[Ancientartifacts] Turkish Museums unable to display or care for their holdings

'Let's sell redundant samples'


Thousands of historic artifacts cannot be exhibited and languish unseen due
to space limitations in Turkey's museums.

The Istanbul Archaeology Museum has a total of 1 million works, a large
number of which cannot be displayed. In two big museums located in the
center of the Mediterranean province of Adana, only 3,000 artifacts of a
total 26,500 ancient coins and 17,000 archaeological artifacts are on
display for visitors.

Likewise, the Archaeology Museum in the western province of Usak is home
to 39,000 artifacts, including coins, seals and ethnographic works, but
there is room to display only 10 percent of them in the museum. The
situation in the Archaeology Museum of the Mediterranean resort town of
Antalya is no different, where about 30,000 historic artifacts are kept in
the museum's storehouse.

There are 185 museums in Turkey, all of which operate under the
supervision of the Culture Ministry. But the ministry must distribute a
small budget amongst a number of different museums that all require funding.
Museums the ministry cannot afford to properly fund cannot, therefore, take
the necessary care of the archaeological artifacts they are supposed to


The failure of museums to properly protect archaeological artifacts arises
from financial restrictions. While some parts of museum collections have
been stolen due to loose security measures, many other precious artifacts
are decaying in storehouses because of bad preservation conditions. Even
newly unearthed archaeological artifacts cannot be protected well. In
Turkey, where thousands of artifacts emanate from every corner of the land,
the Culture Ministry, unfortunately, does not have the budget needed to
purchase all unearthed archaeological artifacts and put them on display in
museums. Additionally, many people who discover archaeological artifacts
sell them illegally rather than submitting them to the Culture Ministry
because it pays very little for many such finds.

The question: Is there any solution to this serious problem in Turkey?
Turgay Artam, owner of the Antik A.S., Turkey's leading art auctioneer, has
an idea. "State museums own hundreds of samples of a certain type of
artifact. World museums sell from time to time redundant samples of
artifacts and buy new unique ones instead, thereby enriching their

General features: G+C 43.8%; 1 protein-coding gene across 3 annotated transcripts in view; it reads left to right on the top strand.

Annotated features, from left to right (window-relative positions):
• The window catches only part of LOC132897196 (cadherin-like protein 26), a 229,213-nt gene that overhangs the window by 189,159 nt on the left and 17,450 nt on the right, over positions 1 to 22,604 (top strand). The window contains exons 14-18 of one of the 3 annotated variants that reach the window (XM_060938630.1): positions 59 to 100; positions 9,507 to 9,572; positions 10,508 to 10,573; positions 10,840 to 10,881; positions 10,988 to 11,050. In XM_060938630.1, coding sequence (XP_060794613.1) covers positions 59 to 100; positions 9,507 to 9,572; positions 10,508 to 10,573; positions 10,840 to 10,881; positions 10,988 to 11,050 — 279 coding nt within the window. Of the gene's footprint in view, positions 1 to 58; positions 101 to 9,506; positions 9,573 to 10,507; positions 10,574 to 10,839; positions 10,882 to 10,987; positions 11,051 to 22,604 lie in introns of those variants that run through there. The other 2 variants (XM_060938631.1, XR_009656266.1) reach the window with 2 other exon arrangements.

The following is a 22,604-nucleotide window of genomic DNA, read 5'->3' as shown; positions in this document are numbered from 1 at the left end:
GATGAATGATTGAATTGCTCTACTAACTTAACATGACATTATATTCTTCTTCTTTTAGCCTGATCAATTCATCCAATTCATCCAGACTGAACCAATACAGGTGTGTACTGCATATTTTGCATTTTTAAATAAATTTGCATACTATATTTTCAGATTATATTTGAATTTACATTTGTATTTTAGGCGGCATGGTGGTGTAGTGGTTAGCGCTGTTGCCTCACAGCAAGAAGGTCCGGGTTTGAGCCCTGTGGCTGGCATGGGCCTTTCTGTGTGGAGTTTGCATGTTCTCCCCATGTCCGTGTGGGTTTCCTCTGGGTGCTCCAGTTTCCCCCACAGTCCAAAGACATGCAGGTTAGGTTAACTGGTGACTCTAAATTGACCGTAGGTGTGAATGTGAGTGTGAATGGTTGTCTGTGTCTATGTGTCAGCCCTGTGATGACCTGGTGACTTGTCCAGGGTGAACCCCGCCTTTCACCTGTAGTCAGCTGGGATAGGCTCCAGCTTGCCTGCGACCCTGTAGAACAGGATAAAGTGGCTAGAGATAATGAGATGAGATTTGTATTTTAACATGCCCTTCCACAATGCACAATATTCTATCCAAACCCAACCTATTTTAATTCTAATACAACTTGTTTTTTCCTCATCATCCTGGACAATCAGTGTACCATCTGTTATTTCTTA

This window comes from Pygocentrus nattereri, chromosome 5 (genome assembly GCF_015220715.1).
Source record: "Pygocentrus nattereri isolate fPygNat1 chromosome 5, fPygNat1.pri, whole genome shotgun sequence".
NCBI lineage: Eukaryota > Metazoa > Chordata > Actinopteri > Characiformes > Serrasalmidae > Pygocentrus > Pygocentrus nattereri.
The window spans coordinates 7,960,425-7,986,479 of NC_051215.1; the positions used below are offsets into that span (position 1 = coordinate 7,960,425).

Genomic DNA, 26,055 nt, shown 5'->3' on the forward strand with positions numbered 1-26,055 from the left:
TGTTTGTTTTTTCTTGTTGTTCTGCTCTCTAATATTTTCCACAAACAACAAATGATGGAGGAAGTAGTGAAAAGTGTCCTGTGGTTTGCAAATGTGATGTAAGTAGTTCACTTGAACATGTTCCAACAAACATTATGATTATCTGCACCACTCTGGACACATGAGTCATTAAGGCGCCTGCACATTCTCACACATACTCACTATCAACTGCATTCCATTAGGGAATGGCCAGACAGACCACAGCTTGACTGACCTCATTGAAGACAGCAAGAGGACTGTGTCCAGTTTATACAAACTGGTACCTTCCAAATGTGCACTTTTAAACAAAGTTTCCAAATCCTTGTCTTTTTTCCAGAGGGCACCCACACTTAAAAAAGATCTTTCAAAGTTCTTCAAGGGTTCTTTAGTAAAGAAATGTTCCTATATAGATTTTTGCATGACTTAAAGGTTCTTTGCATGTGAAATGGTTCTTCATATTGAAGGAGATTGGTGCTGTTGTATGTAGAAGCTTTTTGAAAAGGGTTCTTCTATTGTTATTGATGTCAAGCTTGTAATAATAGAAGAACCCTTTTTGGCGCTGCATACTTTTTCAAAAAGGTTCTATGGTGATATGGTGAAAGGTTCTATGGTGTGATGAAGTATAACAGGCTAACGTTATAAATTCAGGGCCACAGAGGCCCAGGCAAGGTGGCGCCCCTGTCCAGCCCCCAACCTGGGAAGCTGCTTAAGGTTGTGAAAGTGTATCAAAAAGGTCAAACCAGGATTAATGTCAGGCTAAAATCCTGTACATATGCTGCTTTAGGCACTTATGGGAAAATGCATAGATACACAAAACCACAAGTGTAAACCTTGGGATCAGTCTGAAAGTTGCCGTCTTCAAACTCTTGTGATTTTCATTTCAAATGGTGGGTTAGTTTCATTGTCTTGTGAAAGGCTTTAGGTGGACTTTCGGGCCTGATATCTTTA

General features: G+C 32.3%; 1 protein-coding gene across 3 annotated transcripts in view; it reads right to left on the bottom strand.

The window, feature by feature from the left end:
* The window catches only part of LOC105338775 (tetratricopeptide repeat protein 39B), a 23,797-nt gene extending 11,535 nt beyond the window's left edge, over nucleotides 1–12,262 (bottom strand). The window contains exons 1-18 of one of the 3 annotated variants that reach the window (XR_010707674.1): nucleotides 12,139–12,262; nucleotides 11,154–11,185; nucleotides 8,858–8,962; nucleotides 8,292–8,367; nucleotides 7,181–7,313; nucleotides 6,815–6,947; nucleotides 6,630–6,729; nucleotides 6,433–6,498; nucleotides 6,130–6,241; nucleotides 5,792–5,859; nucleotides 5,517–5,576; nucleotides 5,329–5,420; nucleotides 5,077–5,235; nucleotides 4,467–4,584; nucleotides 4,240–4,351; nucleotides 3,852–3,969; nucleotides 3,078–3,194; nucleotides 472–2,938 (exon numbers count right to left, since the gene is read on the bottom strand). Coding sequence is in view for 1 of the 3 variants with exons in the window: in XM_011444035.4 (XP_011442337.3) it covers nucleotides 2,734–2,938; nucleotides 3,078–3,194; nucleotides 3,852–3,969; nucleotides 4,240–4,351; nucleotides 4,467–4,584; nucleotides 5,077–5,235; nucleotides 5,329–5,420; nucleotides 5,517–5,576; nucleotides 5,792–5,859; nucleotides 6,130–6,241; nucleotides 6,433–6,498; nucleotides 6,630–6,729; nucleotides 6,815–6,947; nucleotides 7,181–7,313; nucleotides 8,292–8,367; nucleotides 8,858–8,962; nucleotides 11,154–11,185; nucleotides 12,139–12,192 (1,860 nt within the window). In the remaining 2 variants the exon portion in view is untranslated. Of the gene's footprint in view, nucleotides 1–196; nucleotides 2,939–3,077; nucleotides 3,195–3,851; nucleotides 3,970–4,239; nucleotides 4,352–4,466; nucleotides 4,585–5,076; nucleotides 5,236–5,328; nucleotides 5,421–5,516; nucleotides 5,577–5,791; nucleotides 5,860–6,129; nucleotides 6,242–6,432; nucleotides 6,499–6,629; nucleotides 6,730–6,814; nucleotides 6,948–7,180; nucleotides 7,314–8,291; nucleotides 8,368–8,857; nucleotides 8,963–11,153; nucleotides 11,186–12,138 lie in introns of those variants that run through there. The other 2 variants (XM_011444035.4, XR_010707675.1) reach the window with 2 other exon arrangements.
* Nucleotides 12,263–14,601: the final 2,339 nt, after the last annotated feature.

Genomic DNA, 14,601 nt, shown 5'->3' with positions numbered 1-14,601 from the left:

collection," he suggested.


According to 2008 figures provided by the Treasury, Turkey's foreign
public sector debt is about $7.4 billion. Thus, Turkey has a foreign debt of
more than $7 billion, while there is a huge corpus of historic artifacts
valued at around $10 billion that is simply decaying in museum storehouses.


Dikran Masis, owner of Eskidji, another prominent auction house in Turkey,
said 10 times the number of artifacts exhibited in museums are kept in
museum storehouses in poor conditions.


"Museum storehouses are in a bad condition in Turkey. They have
difficulties preserving the historic artifacts," he argued.

For Masis, the Turkish economy can benefit from the sale of those
artifacts to art collectors. He cites the Japanese case. The Nezu Museum in
Japan sold some redundant samples of its clock collection composed of pieces
dating from the Chinese Empire, and used the income it earned from that to
enrich its porcelain collection. If a museum has a redundant selection of
pieces of the same type of historic artifacts, it can sell the unnecessary
ones and preserve unique samples, said Masis.

"If museums in Turkey apply that method, the Turkish economy will gain a
considerable amount of income," he added.

"Chinese porcelain at Topkapi Palace are very famous, and as far as I
know, many of them are kept in the palace's storehouse. With the income
earned from the sale of these items, Turkey could have another Topkapi
Palace," he said.

Museum storehouses often contain an abundance of similar types of coins
dating from the same time period. According to Masis, some of these coins
could be sold to art collectors, and the state could gain a large income
from the sale.

Masis notes that the sale of historic artifacts, even to museums abroad,
does not necessarily show disrespect to Turkey's history. "A latest circular
banned the sale of some paintings of master Turkish artists to museums in
other countries. But seeing the work of the grand Turkish painter Osman
Hamdi at a U.S. museum makes me more proud. Can you think that Spain
imprisons Picasso within its borders?" emphasized Masis.

"Art cannot be imprisoned inside national borders. We can buy Napoleon's
pocket watch in France, but a German cannot buy a pocket watch of Ottoman
Sultan Abdülmecit in Turkey and take it to Germany," he said.

Dave Welsh
Unidroit-L Listowner


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